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CLUB MEMBERSHIP OVERVIEW Membership numbers Coach & Team numbers  Recreational: 1100 (75%)  In-House: 825  Academy: 75  Travel: 200  Select: 300 (21%)

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Presentation on theme: "CLUB MEMBERSHIP OVERVIEW Membership numbers Coach & Team numbers  Recreational: 1100 (75%)  In-House: 825  Academy: 75  Travel: 200  Select: 300 (21%)"— Presentation transcript:

1 CLUB MEMBERSHIP OVERVIEW Membership numbers Coach & Team numbers  Recreational: 1100 (75%)  In-House: 825  Academy: 75  Travel: 200  Select: 300 (21%)  Classic: 240  State: 60  Adult Recreational: 60 (4%)  Membership gender breakout  55% Female  45% Male  Coaches  Recreational: 175  Academy: 10  Select: 35  Teams  Recreational: 85  In-House: 77  Travel: 8  Academy: 10  Select: 16  Classic: 12  State: 4

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3 CLUB MEMBERSHIP OVERVIEW Membership numbers Coach & Team numbers  Recreational: 1100 (75%)  In-House: 825  Academy: 75  Travel: 200  Select: 300 (21%)  Classic: 240  State: 60  Adult Recreational: 60 (4%)  Membership gender breakout  55% Female  45% Male  Coaches  Recreational: 175  Academy: 10  Select: 35  Teams  Recreational: 85  In-House: 77  Travel: 8  Academy: 10  Select: 16  Classic: 12  State: 4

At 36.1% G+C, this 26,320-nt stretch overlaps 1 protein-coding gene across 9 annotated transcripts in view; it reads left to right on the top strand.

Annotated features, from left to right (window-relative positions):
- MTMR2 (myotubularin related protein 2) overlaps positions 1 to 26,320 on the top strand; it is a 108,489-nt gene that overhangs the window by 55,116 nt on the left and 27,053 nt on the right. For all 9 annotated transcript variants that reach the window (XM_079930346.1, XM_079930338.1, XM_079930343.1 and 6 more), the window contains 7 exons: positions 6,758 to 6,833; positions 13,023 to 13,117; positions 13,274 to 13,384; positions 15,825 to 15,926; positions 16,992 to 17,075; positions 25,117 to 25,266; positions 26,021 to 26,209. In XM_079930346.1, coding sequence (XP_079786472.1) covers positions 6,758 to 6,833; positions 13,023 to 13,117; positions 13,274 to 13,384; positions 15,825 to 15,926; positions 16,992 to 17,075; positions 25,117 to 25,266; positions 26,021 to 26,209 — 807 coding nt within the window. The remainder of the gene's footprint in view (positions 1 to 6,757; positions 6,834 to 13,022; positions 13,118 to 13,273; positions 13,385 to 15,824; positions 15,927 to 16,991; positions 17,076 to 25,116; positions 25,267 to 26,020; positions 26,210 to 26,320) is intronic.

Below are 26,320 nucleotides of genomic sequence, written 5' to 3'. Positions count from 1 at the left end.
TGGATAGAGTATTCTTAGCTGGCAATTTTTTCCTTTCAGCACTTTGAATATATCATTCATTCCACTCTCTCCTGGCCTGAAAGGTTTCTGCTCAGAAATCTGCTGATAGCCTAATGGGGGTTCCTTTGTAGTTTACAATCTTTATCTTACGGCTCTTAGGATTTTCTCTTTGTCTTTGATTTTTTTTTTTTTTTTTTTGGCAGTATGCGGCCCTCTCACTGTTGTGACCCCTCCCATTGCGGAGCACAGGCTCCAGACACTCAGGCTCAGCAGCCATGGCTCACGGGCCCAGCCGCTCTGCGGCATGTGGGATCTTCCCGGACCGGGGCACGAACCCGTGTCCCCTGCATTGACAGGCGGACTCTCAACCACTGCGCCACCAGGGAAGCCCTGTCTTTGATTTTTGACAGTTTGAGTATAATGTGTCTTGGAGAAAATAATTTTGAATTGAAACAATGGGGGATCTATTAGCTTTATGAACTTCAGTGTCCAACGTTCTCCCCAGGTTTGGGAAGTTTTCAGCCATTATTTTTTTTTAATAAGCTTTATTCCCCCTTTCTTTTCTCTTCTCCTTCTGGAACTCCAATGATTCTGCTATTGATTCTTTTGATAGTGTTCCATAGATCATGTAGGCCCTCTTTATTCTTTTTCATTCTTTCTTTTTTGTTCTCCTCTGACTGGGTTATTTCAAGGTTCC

4 WHERE DO WE FIT INTO THE SOCCER COMMUNITY?

5 INTERNATIONALLY  FIFA: Int’l Governing Body  CONCACAF: Governs North America, Central America and the Caribbean

6 NATIONALLY  US SOCCER: governing body for all soccer in the U.S.  US YOUTH SOCCER (USYS): our National youth affiliate  WI YOUTH SOCCER (WYSA): governing body under USYS  EAST CENTRAL SOCCER DISTRICT (EC): District under WYSA.  UNITED HURRICANES (UH)

7 WHO ARE WE?

8 UNITED HURRICANES SOCCER CLUB United Hurricanes Soccer Club was established in 2013 as a result of the merger of two forward thinking clubs; HS United (est. 1981) and the Howard Hurricanes (est. 1989). Together we will work tirelessly to change the face of soccer in the Green Bay area and provide the best possible opportunities for ALL of our players.